I let them all keep working.  As they came up with new expressions for various values, they added it to the poster paper.  I encouraged multiple representations, and they were happy to go at it.

Finally one kid looked up and said: "Hey, we can just make building blocks and we could make any number we want!"

The others all looked at him like he had 5 heads.  

"Could you explain that?  Maybe show us what you are thinking about?"

He took an expression that equaled 2 and added it to an expression that came out to be 3:  "This whole thing will equal 5."   A few wide eyes.  A lot more that were deer in the headlights again.  

"See:  this much equals 2 (he writes 2 above the appropriate expression) and this is 3 (does same and puts + sign between them)."

"OOOOOOOOOOH!"  And then it was bedlam.  And it was wonderful.

Wednesday, September 2, 2015

Exponent Spoon Game

In the spirit of MTBoS, I wanted to share this game I made up a bunch of years back and forgot about because I stopped teaching the class I made it for.

We don't start classes til after Labor Day (I know, I know: we will be in school until June 30th if we have a winter like last year's!!).  I am in my room today and bumped into this game.  I think I will use it on Day 1 with my PreCal cherubs, just to make sure they are up to snuff on exponents of all kinds.

I made FOUR of these decks of cards (yep, 52 x 4) by hand because the printer I had available at the time could not print card stock.

I couldn't get all the cards in one shot, so I did 2 pix:

For those of you who may not have played Spoons recently:  You put one less spoon in the middle than you have players.  The point of the game is to collect 4 cards of the same value (four 2's or four 7's). The deck is shuffled and each player gets 4 cards (which they don't show to anyone).  The rest of the deck is placed face down.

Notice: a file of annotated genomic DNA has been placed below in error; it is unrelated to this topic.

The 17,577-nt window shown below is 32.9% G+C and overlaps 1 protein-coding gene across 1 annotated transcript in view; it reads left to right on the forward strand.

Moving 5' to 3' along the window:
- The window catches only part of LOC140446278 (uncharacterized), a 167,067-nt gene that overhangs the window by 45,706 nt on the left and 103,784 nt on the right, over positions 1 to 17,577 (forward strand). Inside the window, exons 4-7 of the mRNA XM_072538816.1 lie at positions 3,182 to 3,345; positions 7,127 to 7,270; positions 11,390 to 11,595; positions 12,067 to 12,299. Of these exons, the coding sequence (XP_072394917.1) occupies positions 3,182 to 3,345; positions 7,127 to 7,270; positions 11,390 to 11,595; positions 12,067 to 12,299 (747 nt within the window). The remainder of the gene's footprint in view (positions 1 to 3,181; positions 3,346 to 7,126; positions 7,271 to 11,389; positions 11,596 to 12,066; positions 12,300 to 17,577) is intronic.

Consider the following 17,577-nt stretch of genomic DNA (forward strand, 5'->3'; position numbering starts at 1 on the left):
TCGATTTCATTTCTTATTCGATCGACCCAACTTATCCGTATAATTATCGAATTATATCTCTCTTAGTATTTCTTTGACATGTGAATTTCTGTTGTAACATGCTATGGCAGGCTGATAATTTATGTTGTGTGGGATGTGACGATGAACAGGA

The dealer picks up the top card, decides to keep it or slide it to the right hand player.  If he decides to keep it, then he must discard something from his hand and slide it to right hand player.  A player can only ever have 4 cards in his hand.  Player to his right decides to take this card or pass it to HIS right hand neighbor. This whole process keeps going: dealer grabbing card, making decision, passing; next player looking at this card, deciding, passing on a card.  The last person in the group puts his discarded card into a pile. If no one has collected 4 of a kind before the last card is played, the discard pile is shuffled and play resumes.  

AS SOON as someone gets 4 of a kind they grab for a spoon.  At this point everyone else has to get one too.  The person who doesn't get a spoon is out of the game.  Players remove one spoon, shuffle all cards and get ready for round two.  Play continues until the last round of two players and one spoon which is the CHAMPIONSHIP round.

Feel free to make a print copy of these cards.  I am just too lazy since I already have these!  And you can double check my math....  :)